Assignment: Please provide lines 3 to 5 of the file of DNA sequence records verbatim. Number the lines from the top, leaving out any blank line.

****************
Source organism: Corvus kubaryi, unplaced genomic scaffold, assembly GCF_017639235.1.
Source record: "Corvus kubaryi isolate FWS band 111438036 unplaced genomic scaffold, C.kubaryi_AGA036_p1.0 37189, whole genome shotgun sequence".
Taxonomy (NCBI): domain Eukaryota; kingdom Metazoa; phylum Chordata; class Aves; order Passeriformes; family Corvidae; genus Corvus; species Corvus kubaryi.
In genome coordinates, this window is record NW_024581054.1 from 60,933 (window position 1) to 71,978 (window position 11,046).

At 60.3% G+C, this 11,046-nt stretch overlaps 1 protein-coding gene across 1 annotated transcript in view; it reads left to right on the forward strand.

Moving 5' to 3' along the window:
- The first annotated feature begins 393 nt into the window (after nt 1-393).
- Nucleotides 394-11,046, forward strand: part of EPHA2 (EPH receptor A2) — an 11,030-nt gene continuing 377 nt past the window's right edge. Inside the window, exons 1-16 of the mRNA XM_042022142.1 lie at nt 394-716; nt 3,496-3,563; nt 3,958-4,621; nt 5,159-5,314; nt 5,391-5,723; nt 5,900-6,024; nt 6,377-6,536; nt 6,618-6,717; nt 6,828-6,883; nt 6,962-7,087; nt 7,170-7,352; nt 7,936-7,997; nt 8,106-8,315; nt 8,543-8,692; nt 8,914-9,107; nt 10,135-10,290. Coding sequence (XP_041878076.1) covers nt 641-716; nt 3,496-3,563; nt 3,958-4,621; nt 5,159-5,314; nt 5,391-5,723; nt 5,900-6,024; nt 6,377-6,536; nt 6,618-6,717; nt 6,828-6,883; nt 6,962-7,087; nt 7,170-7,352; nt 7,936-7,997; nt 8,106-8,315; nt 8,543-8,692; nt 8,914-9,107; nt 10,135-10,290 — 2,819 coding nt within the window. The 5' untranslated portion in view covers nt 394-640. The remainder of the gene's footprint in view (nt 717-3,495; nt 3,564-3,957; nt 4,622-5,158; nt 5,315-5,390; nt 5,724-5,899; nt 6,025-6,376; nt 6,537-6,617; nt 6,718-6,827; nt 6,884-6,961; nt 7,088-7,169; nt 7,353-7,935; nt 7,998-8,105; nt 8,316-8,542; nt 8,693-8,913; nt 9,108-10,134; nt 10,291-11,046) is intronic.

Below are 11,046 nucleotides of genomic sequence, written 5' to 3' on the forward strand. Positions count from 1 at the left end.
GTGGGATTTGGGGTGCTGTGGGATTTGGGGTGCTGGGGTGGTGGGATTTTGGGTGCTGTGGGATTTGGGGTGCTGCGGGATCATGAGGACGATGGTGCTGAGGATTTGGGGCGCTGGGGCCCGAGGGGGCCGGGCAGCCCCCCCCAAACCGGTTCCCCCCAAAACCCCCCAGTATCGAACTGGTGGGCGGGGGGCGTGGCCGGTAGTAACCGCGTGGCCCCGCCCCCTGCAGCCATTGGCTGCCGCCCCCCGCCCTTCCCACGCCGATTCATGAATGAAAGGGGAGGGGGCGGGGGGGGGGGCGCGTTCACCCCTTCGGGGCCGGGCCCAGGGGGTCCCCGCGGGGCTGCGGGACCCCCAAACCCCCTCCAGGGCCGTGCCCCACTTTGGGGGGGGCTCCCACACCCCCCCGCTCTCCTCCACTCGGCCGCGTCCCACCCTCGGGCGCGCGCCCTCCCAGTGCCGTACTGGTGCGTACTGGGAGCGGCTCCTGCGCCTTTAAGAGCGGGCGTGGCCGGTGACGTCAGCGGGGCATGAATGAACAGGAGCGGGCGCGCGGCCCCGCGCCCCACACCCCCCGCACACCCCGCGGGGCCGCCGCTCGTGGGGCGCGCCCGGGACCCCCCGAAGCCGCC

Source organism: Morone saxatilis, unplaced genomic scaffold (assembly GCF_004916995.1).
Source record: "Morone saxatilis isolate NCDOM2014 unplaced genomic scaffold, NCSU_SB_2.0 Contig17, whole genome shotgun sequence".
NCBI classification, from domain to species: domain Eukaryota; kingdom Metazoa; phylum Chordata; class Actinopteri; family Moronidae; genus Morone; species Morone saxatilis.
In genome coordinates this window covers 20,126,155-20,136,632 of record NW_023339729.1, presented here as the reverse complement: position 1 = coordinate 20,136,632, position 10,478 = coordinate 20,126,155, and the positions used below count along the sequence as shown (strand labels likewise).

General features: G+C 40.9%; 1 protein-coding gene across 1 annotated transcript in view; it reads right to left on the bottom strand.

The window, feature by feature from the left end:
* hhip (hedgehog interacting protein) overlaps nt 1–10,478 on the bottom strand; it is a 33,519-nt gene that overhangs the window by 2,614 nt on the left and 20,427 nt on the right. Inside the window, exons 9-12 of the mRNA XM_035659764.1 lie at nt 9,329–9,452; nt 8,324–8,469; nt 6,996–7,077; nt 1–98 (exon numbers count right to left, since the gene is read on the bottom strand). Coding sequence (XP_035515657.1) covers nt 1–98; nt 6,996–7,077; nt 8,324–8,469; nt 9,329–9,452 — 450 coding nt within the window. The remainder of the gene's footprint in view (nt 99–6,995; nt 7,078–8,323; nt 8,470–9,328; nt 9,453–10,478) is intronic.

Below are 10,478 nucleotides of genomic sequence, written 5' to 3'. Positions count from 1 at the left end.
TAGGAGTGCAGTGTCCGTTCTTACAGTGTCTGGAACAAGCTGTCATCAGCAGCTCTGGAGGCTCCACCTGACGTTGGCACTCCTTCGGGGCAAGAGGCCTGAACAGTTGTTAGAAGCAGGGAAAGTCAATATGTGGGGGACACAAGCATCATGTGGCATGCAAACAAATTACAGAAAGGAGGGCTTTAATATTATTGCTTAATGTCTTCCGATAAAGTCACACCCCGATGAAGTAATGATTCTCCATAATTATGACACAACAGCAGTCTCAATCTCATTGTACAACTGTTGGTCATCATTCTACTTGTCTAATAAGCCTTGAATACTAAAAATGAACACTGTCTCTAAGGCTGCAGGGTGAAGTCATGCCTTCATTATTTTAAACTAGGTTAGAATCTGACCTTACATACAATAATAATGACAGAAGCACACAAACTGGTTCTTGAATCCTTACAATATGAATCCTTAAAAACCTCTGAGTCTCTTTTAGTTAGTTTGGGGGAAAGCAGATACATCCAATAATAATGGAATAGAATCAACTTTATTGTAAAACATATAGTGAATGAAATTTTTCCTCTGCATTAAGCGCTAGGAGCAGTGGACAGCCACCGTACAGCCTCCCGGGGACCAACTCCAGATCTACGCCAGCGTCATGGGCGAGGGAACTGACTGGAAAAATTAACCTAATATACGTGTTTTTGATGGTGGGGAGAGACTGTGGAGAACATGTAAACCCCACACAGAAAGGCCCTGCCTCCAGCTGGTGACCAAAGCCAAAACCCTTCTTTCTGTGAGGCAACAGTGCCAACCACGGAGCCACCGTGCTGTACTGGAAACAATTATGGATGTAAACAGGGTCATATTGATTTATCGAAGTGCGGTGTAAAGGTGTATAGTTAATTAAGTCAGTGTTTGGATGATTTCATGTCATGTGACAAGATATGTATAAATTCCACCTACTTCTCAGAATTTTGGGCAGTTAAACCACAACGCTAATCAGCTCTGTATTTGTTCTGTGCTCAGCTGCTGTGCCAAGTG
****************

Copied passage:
Taxonomy (NCBI): domain Eukaryota; kingdom Metazoa; phylum Chordata; class Aves; order Passeriformes; family Corvidae; genus Corvus; species Corvus kubaryi.
In genome coordinates, this window is record NW_024581054.1 from 60,933 (window position 1) to 71,978 (window position 11,046).

At 60.3% G+C, this 11,046-nt stretch overlaps 1 protein-coding gene across 1 annotated transcript in view; it reads left to right on the forward strand.